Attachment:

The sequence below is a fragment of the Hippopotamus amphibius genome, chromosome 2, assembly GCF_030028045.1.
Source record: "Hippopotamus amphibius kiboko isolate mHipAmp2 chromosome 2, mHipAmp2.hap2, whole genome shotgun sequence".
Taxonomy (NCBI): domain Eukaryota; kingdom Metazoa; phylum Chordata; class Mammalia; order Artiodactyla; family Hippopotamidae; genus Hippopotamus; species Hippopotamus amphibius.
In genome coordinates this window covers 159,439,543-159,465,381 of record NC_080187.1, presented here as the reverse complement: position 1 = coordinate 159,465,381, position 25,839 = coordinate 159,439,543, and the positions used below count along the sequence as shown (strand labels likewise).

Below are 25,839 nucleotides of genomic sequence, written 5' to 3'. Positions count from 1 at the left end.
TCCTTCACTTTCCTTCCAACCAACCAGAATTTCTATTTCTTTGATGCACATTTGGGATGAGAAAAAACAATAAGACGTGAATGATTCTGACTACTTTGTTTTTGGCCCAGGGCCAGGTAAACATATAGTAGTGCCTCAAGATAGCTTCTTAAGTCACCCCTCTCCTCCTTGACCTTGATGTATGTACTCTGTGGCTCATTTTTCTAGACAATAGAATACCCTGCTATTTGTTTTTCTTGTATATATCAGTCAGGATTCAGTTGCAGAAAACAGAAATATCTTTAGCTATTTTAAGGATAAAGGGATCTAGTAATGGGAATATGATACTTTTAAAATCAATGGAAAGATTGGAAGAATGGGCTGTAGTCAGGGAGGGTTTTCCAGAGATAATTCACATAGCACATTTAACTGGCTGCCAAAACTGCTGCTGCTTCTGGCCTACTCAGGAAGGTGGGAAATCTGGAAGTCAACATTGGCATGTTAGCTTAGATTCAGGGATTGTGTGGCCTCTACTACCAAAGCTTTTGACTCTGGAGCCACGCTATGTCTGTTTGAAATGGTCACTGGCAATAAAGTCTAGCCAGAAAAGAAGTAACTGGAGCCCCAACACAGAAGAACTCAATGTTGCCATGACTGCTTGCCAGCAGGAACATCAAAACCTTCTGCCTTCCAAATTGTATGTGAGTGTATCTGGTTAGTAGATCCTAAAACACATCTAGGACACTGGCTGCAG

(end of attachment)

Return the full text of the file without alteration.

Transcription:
The sequence below is a fragment of the Hippopotamus amphibius genome, chromosome 2, assembly GCF_030028045.1.
Source record: "Hippopotamus amphibius kiboko isolate mHipAmp2 chromosome 2, mHipAmp2.hap2, whole genome shotgun sequence".
Taxonomy (NCBI): domain Eukaryota; kingdom Metazoa; phylum Chordata; class Mammalia; order Artiodactyla; family Hippopotamidae; genus Hippopotamus; species Hippopotamus amphibius.
In genome coordinates this window covers 159,439,543-159,465,381 of record NC_080187.1, presented here as the reverse complement: position 1 = coordinate 159,465,381, position 25,839 = coordinate 159,439,543, and the positions used below count along the sequence as shown (strand labels likewise).

Below are 25,839 nucleotides of genomic sequence, written 5' to 3'. Positions count from 1 at the left end.
TCCTTCACTTTCCTTCCAACCAACCAGAATTTCTATTTCTTTGATGCACATTTGGGATGAGAAAAAACAATAAGACGTGAATGATTCTGACTACTTTGTTTTTGGCCCAGGGCCAGGTAAACATATAGTAGTGCCTCAAGATAGCTTCTTAAGTCACCCCTCTCCTCCTTGACCTTGATGTATGTACTCTGTGGCTCATTTTTCTAGACAATAGAATACCCTGCTATTTGTTTTTCTTGTATATATCAGTCAGGATTCAGTTGCAGAAAACAGAAATATCTTTAGCTATTTTAAGGATAAAGGGATCTAGTAATGGGAATATGATACTTTTAAAATCAATGGAAAGATTGGAAGAATGGGCTGTAGTCAGGGAGGGTTTTCCAGAGATAATTCACATAGCACATTTAACTGGCTGCCAAAACTGCTGCTGCTTCTGGCCTACTCAGGAAGGTGGGAAATCTGGAAGTCAACATTGGCATGTTAGCTTAGATTCAGGGATTGTGTGGCCTCTACTACCAAAGCTTTTGACTCTGGAGCCACGCTATGTCTGTTTGAAATGGTCACTGGCAATAAAGTCTAGCCAGAAAAGAAGTAACTGGAGCCCCAACACAGAAGAACTCAATGTTGCCATGACTGCTTGCCAGCAGGAACATCAAAACCTTCTGCCTTCCAAATTGTATGTGAGTGTATCTGGTTAGTAGATCCTAAAACACATCTAGGACACTGGCTGCAG